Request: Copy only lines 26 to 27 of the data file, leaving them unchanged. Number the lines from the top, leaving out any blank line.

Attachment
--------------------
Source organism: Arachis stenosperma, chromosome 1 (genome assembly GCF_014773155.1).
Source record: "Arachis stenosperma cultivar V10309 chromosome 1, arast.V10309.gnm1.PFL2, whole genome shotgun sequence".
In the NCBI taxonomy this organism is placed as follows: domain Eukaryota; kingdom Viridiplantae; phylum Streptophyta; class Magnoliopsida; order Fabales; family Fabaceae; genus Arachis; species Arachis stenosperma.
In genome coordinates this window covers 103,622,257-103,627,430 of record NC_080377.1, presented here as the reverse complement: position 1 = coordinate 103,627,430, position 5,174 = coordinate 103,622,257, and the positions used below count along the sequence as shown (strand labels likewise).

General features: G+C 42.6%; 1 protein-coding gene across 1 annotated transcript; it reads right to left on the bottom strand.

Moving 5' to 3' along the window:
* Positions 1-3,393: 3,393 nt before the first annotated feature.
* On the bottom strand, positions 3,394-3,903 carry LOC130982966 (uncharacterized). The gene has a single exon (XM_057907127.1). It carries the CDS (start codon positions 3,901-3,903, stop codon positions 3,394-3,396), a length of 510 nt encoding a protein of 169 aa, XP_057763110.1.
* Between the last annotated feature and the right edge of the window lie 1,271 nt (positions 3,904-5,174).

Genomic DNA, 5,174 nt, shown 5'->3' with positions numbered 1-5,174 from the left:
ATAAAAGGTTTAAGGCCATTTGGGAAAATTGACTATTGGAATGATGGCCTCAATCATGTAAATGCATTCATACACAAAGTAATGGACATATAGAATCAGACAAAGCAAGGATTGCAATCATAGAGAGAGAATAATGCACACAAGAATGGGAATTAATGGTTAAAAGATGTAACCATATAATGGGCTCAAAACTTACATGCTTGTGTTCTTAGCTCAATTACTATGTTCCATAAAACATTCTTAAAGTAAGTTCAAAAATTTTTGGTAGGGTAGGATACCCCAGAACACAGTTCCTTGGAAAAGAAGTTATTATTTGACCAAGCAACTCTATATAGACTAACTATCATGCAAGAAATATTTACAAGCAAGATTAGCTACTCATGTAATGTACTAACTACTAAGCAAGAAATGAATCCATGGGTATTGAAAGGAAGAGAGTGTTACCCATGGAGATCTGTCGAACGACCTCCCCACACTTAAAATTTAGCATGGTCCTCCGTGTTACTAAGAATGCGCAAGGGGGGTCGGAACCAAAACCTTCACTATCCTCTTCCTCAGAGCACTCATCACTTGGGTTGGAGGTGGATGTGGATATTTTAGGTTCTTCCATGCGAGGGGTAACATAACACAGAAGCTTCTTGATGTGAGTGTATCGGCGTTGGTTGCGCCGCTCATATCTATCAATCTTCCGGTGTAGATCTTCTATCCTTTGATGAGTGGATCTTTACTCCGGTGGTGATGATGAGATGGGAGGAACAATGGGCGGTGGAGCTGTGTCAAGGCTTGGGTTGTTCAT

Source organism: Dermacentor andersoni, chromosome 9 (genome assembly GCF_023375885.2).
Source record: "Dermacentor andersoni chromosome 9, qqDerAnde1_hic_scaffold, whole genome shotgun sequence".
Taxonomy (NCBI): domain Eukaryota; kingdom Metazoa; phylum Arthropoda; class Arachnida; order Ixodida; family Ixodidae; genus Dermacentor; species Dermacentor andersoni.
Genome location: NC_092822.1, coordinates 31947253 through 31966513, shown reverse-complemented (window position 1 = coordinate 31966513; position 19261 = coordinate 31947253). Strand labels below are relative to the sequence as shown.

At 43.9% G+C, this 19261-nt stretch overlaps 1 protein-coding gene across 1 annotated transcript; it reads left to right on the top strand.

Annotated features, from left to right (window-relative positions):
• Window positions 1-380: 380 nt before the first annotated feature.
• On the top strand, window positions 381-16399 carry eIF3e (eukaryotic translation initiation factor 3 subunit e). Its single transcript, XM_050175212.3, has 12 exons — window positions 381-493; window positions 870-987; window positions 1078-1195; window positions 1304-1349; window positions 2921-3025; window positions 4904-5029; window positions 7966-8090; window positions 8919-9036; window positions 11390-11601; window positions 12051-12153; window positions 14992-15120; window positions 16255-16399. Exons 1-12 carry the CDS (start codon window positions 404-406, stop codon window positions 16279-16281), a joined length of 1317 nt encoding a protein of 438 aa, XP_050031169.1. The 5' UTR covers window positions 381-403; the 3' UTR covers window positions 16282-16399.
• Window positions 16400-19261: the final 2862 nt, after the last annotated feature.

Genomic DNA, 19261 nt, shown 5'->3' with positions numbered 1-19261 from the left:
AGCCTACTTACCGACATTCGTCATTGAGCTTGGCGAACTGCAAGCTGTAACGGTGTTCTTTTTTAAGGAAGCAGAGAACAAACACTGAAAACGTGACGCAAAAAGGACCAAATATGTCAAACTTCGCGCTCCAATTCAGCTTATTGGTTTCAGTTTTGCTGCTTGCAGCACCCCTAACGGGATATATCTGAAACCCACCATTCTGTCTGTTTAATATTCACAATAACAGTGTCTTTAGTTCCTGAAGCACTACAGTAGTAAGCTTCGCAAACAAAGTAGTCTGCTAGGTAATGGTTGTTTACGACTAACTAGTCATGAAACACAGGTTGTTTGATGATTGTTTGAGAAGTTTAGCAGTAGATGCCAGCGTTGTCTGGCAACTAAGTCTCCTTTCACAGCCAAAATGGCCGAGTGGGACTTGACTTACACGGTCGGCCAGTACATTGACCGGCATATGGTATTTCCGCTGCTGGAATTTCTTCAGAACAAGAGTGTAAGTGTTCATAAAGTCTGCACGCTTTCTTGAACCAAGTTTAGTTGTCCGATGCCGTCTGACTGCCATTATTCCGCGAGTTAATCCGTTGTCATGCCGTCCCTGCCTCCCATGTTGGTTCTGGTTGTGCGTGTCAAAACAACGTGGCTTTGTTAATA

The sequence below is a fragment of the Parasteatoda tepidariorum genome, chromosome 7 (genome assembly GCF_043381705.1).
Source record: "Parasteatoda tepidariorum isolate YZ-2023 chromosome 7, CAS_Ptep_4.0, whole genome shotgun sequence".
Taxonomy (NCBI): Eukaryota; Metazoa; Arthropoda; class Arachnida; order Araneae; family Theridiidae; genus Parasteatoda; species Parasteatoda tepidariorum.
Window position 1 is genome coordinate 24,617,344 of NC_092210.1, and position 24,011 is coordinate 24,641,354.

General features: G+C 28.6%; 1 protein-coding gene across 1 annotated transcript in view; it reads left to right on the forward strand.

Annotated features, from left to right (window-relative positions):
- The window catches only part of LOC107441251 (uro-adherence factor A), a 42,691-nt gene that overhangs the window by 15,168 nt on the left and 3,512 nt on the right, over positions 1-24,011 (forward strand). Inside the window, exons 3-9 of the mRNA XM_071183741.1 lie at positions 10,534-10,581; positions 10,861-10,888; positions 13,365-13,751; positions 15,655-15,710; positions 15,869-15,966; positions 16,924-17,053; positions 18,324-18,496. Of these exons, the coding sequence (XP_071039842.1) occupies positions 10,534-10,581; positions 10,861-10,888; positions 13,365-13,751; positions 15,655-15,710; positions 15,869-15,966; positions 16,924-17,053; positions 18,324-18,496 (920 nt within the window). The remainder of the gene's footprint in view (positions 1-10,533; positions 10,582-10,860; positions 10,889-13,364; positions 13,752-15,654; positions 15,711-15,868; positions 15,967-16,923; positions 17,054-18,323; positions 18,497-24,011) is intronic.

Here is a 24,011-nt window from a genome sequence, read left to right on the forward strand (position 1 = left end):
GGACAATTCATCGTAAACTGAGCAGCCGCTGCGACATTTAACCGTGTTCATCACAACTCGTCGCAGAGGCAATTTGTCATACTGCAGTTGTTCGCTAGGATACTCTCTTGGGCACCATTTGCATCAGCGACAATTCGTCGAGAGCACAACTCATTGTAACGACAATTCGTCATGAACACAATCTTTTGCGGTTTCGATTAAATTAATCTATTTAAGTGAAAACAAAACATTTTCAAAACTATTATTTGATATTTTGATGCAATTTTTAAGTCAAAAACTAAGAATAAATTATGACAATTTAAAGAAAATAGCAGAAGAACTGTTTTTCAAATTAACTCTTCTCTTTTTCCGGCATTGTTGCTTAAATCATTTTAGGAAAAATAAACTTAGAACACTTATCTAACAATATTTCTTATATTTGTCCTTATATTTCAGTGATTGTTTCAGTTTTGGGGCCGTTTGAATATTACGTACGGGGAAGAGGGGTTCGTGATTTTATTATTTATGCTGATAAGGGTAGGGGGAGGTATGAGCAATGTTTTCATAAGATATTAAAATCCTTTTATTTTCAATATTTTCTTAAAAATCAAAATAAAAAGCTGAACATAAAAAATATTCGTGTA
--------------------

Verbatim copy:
Window position 1 is genome coordinate 24,617,344 of NC_092210.1, and position 24,011 is coordinate 24,641,354.

General features: G+C 28.6%; 1 protein-coding gene across 1 annotated transcript in view; it reads left to right on the forward strand.